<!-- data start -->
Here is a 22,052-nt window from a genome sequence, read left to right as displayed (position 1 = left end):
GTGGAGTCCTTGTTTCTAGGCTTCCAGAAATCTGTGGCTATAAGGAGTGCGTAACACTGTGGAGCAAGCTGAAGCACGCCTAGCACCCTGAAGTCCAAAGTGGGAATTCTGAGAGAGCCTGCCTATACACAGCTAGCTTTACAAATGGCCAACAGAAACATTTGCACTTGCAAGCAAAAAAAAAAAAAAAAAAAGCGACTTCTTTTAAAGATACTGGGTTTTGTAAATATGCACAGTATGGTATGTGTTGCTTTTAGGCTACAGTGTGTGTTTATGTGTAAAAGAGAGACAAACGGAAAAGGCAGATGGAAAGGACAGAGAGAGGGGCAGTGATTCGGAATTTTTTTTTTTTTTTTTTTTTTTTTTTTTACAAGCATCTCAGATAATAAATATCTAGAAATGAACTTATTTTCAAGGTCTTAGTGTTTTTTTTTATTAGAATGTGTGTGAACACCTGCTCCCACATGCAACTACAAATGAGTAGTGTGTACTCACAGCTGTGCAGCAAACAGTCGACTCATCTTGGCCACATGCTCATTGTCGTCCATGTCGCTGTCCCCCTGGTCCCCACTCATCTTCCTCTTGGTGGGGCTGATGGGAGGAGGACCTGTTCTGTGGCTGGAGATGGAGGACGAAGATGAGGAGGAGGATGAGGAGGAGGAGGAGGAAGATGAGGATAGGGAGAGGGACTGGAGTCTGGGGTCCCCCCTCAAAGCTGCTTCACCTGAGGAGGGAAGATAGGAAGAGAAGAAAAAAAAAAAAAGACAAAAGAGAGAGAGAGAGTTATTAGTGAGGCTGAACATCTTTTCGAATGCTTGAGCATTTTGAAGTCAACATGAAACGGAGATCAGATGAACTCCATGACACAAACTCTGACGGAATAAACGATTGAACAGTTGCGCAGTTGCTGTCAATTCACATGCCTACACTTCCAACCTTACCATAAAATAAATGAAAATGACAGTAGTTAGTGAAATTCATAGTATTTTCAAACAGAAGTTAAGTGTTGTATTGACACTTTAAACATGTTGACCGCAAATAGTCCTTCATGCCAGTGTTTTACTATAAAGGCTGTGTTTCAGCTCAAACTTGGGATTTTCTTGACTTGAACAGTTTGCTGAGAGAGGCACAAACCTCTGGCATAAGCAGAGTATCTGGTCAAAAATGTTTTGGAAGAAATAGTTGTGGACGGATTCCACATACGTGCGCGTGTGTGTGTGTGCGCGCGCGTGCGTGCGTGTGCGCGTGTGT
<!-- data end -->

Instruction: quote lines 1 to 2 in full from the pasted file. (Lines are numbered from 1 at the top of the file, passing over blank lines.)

Here is a 22,052-nt window from a genome sequence, read left to right as displayed (position 1 = left end):
GTGGAGTCCTTGTTTCTAGGCTTCCAGAAATCTGTGGCTATAAGGAGTGCGTAACACTGTGGAGCAAGCTGAAGCACGCCTAGCACCCTGAAGTCCAAAGTGGGAATTCTGAGAGAGCCTGCCTATACACAGCTAGCTTTACAAATGGCCAACAGAAACATTTGCACTTGCAAGCAAAAAAAAAAAAAAAAAAAGCGACTTCTTTTAAAGATACTGGGTTTTGTAAATATGCACAGTATGGTATGTGTTGCTTTTAGGCTACAGTGTGTGTTTATGTGTAAAAGAGAGACAAACGGAAAAGGCAGATGGAAAGGACAGAGAGAGGGGCAGTGATTCGGAATTTTTTTTTTTTTTTTTTTTTTTTTTTTTACAAGCATCTCAGATAATAAATATCTAGAAATGAACTTATTTTCAAGGTCTTAGTGTTTTTTTTTATTAGAATGTGTGTGAACACCTGCTCCCACATGCAACTACAAATGAGTAGTGTGTACTCACAGCTGTGCAGCAAACAGTCGACTCATCTTGGCCACATGCTCATTGTCGTCCATGTCGCTGTCCCCCTGGTCCCCACTCATCTTCCTCTTGGTGGGGCTGATGGGAGGAGGACCTGTTCTGTGGCTGGAGATGGAGGACGAAGATGAGGAGGAGGATGAGGAGGAGGAGGAGGAAGATGAGGATAGGGAGAGGGACTGGAGTCTGGGGTCCCCCCTCAAAGCTGCTTCACCTGAGGAGGGAAGATAGGAAGAGAAGAAAAAAAAAAAAAGACAAAAGAGAGAGAGAGAGTTATTAGTGAGGCTGAACATCTTTTCGAATGCTTGAGCATTTTGAAGTCAACATGAAACGGAGATCAGATGAACTCCATGACACAAACTCTGACGGAATAAACGATTGAACAGTTGCGCAGTTGCTGTCAATTCACATGCCTACACTTCCAACCTTACCATAAAATAAATGAAAATGACAGTAGTTAGTGAAATTCATAGTATTTTCAAACAGAAGTTAAGTGTTGTATTGACACTTTAAACATGTTGACCGCAAATAGTCCTTCATGCCAGTGTTTTACTATAAAGGCTGTGTTTCAGCTCAAACTTGGGATTTTCTTGACTTGAACAGTTTGCTGAGAGAGGCACAAACCTCTGGCATAAGCAGAGTATCTGGTCAAAAATGTTTTGGAAGAAATAGTTGTGGACGGATTCCACATACGTGCGCGTGTGTGTGTGTGCGCGCGCGTGCGTGCGTGTGCGCGTGTGT